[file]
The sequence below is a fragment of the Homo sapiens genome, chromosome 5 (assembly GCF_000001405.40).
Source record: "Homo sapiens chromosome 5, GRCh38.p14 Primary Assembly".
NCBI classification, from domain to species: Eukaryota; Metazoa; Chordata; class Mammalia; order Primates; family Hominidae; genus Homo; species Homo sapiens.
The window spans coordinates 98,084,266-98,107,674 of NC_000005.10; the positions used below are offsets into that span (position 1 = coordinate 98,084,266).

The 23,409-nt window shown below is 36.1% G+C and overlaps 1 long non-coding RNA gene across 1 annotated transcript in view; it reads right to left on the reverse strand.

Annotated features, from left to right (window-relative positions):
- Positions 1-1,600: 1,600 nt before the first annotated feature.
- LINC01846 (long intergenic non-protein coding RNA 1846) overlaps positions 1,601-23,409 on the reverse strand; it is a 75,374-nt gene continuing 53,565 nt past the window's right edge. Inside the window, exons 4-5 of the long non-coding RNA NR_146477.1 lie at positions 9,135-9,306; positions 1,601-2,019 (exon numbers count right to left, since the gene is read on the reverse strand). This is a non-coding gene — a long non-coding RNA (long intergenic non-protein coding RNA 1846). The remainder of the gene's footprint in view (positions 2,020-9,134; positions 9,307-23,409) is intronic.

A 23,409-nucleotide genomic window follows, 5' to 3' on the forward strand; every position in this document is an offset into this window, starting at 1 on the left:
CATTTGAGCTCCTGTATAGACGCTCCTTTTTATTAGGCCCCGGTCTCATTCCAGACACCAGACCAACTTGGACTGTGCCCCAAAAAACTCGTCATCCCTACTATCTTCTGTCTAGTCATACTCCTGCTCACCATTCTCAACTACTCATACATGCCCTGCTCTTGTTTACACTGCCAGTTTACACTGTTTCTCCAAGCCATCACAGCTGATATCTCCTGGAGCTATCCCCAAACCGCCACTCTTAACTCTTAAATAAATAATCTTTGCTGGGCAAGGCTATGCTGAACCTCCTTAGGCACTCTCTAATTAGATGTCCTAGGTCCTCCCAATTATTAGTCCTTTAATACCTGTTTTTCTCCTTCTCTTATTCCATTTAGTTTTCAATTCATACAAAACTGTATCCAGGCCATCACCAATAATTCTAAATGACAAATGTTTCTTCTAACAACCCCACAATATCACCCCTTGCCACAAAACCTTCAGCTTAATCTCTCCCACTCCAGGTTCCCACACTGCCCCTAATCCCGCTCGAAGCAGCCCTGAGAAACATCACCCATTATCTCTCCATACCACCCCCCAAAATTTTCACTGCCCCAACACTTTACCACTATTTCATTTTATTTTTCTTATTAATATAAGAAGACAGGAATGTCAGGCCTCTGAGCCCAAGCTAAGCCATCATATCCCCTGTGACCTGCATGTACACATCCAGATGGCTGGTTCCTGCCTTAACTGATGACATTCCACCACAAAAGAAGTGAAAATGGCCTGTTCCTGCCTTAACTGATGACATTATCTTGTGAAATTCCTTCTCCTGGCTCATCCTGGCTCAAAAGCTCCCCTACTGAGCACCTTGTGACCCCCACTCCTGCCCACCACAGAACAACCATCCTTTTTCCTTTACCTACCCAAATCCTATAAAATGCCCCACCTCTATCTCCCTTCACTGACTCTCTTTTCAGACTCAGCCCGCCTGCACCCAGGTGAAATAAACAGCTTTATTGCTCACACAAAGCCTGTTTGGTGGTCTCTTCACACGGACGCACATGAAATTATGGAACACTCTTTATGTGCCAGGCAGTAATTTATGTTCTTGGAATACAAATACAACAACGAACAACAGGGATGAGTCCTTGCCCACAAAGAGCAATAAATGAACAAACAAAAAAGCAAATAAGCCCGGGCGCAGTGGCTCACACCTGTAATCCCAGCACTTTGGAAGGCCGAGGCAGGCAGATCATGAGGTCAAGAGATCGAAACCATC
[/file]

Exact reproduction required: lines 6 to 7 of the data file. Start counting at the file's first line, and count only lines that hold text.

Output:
Annotated features, from left to right (window-relative positions):
- Positions 1-1,600: 1,600 nt before the first annotated feature.